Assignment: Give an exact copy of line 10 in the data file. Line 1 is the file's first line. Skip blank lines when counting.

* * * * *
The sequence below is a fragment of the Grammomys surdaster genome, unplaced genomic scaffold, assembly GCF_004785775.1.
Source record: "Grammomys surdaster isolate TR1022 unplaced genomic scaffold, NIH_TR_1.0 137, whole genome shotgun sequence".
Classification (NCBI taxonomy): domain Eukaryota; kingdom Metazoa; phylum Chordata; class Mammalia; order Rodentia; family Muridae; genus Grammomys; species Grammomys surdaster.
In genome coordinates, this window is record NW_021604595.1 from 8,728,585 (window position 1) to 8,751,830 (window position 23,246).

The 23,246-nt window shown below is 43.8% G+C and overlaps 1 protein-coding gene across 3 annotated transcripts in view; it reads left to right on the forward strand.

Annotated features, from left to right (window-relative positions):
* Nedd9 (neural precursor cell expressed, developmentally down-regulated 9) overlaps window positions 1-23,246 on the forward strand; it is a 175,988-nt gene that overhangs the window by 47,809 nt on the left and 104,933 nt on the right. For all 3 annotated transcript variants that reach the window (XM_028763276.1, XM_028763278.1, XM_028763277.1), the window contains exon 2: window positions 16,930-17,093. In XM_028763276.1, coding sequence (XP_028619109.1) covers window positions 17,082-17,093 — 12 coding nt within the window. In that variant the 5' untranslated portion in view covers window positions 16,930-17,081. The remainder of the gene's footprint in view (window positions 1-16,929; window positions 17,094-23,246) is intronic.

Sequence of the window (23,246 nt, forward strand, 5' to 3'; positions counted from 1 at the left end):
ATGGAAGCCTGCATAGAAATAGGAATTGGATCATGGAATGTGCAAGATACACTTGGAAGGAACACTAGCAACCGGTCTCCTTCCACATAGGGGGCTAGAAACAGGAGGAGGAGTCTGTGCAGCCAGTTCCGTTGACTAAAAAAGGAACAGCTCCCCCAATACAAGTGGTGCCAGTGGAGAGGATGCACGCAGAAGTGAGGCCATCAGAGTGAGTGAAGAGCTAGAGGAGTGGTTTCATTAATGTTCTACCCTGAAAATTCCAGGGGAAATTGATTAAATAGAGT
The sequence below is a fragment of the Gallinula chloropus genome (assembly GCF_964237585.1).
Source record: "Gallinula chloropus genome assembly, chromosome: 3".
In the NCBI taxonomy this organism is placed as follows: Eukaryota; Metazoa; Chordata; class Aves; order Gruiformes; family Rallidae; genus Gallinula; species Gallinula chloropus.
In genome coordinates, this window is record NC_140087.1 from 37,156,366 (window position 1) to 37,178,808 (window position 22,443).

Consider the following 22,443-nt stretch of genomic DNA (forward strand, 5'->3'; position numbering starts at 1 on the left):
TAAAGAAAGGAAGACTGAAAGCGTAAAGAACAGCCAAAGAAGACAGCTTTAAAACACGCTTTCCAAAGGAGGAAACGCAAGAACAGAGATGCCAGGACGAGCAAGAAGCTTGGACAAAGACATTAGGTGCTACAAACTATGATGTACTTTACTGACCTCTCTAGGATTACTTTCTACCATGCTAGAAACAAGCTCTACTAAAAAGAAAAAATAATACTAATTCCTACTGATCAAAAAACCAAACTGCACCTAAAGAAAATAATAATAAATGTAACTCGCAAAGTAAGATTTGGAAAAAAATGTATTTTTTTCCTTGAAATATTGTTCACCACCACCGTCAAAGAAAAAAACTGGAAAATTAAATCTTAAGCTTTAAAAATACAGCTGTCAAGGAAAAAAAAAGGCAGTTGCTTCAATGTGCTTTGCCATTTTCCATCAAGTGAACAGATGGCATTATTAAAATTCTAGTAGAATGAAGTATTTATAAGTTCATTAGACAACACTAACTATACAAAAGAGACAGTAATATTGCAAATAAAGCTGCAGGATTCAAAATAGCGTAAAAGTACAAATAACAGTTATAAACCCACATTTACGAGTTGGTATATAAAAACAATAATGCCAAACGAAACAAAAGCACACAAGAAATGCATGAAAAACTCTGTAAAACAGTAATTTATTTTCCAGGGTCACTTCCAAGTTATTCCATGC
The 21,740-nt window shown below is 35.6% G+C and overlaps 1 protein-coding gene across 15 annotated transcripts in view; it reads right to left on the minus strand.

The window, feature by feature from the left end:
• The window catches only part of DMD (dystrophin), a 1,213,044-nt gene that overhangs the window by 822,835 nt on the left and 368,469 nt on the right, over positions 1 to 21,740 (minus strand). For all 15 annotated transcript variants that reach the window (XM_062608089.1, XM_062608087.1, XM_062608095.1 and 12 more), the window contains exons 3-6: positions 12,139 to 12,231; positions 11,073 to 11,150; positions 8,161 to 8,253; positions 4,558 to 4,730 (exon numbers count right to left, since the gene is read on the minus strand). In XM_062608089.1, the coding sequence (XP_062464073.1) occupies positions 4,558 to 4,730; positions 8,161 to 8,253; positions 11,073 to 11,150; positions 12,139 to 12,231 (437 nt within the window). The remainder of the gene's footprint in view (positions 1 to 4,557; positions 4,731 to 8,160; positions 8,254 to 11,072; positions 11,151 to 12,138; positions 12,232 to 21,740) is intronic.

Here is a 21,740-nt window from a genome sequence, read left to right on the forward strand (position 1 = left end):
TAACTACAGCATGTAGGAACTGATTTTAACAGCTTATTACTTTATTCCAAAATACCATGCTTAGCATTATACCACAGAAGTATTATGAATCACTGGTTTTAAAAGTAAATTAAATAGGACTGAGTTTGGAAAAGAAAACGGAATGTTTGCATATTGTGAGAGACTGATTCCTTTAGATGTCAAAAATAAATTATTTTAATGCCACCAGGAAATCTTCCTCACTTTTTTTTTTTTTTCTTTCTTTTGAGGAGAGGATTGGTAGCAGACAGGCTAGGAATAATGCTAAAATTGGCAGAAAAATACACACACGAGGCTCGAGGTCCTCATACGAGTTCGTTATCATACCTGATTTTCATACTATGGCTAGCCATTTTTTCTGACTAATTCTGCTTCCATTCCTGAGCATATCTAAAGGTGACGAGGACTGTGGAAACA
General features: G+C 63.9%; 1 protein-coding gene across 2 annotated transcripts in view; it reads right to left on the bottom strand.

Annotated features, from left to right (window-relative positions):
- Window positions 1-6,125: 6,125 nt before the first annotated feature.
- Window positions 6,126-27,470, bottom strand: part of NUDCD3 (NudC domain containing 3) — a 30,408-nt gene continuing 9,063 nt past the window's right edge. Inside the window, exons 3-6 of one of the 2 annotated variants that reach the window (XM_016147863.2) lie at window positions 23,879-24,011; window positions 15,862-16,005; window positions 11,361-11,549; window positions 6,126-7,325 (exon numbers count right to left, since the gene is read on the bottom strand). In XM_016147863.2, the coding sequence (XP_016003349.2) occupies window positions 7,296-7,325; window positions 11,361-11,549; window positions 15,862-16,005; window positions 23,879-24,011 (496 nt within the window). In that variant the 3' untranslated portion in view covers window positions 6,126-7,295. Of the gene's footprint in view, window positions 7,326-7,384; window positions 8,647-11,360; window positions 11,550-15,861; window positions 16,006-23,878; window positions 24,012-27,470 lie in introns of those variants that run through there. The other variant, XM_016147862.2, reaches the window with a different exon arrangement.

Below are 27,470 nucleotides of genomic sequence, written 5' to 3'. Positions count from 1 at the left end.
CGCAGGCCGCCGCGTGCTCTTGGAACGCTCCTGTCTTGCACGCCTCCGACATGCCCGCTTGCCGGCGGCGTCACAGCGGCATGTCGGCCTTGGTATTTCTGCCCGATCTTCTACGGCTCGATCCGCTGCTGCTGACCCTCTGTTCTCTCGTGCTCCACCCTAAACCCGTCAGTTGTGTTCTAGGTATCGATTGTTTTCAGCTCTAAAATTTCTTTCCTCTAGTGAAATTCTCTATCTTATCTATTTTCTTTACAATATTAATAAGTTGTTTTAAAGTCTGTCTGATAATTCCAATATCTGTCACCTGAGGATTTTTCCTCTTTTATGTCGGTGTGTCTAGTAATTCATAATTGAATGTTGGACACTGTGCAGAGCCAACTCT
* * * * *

The sequence below is a fragment of the Gallinula chloropus genome (assembly GCF_964237585.1).